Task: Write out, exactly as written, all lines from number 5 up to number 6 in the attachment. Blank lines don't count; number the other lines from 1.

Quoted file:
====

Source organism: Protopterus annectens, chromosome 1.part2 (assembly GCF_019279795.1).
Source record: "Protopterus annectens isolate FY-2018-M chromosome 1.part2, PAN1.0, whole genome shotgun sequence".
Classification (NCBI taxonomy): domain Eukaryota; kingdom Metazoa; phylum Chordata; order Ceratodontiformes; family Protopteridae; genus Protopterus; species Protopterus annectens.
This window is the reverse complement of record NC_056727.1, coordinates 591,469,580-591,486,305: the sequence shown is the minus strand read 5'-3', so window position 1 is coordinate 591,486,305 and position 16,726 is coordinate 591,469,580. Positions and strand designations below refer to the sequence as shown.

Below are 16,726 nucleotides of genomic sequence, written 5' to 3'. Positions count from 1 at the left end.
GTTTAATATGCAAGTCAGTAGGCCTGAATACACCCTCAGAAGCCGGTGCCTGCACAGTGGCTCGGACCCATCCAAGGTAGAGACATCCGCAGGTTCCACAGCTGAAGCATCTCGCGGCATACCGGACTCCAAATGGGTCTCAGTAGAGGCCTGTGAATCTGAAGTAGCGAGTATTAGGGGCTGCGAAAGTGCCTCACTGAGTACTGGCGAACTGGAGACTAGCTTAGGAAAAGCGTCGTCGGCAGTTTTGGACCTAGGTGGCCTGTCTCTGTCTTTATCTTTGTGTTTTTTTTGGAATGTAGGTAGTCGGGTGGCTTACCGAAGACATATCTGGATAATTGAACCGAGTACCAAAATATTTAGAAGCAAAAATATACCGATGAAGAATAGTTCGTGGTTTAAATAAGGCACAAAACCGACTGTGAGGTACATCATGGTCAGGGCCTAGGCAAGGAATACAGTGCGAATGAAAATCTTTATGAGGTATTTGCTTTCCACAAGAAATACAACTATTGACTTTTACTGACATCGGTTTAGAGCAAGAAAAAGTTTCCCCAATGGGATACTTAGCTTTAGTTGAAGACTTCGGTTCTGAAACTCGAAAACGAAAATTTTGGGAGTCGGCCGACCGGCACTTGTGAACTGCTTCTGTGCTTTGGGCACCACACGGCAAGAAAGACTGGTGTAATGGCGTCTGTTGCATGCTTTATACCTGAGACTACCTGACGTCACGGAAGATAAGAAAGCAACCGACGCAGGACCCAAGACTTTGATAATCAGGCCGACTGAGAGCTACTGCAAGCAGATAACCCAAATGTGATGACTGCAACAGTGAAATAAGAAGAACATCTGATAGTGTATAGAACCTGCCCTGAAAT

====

Below are 16,726 nucleotides of genomic sequence, written 5' to 3'. Positions count from 1 at the left end.
GTTTAATATGCAAGTCAGTAGGCCTGAATACACCCTCAGAAGCCGGTGCCTGCACAGTGGCTCGGACCCATCCAAGGTAGAGACATCCGCAGGTTCCACAGCTGAAGCATCTCGCGGCATACCGGACTCCAAATGGGTCTCAGTAGAGGCCTGTGAATCTGAAGTAGCGAGTATTAGGGGCTGCGAAAGTGCCTCACTGAGTACTGGCGAACTGGAGACTAGCTTAGGAAAAGCGTCGTCGGCAGTTTTGGACCTAGGTGGCCTGTCTCTGTCTTTATCTTTGTGTTTTTTTTGGAATGTAGGTAGTCGGGTGGCTTACCGAAGACATATCTGGATAATTGAACCGAGTACCAAAATATTTAGAAGCAAAAATATACCGATGAAGAATAGTTCGTGGTTTAAATAAGGCACAAAACCGACTGTGAGGTACATCATGGTCAGGGCCTAGGCAAGGAATACAGTGCGAATGAAAATCTTTATGAGGTATTTGCTTTCCACAAGAAATACAACTATTGACTTTTACTGACATCGGTTTAGAGCAAGAAAAAGTTTCCCCAATGGGATACTTAGCTTTAGTTGAAGACTTCGGTTCTGAAACTCGAAAACGAAAATTTTGGGAGTCGGCCGACCGGCACTTGTGAACTGCTTCTGTGCTTTGGGCACCACACGGCAAGAAAGACTGGTGTAATGGCGTCTGTTGCATGCTTTATACCTGAGACTACCTGACGTCACGGAAGATAAGAAAGCAACCGACGCAGGACCCAAGACTTTGATAATCAGGCCGACTGAGAGCTACTGCAAGCAGATAACCCAAATGTGATGACTGCAACAGTGAAATAAGAAGAACATCTGATAGTGTATAGAACCTGCCCTGAAAT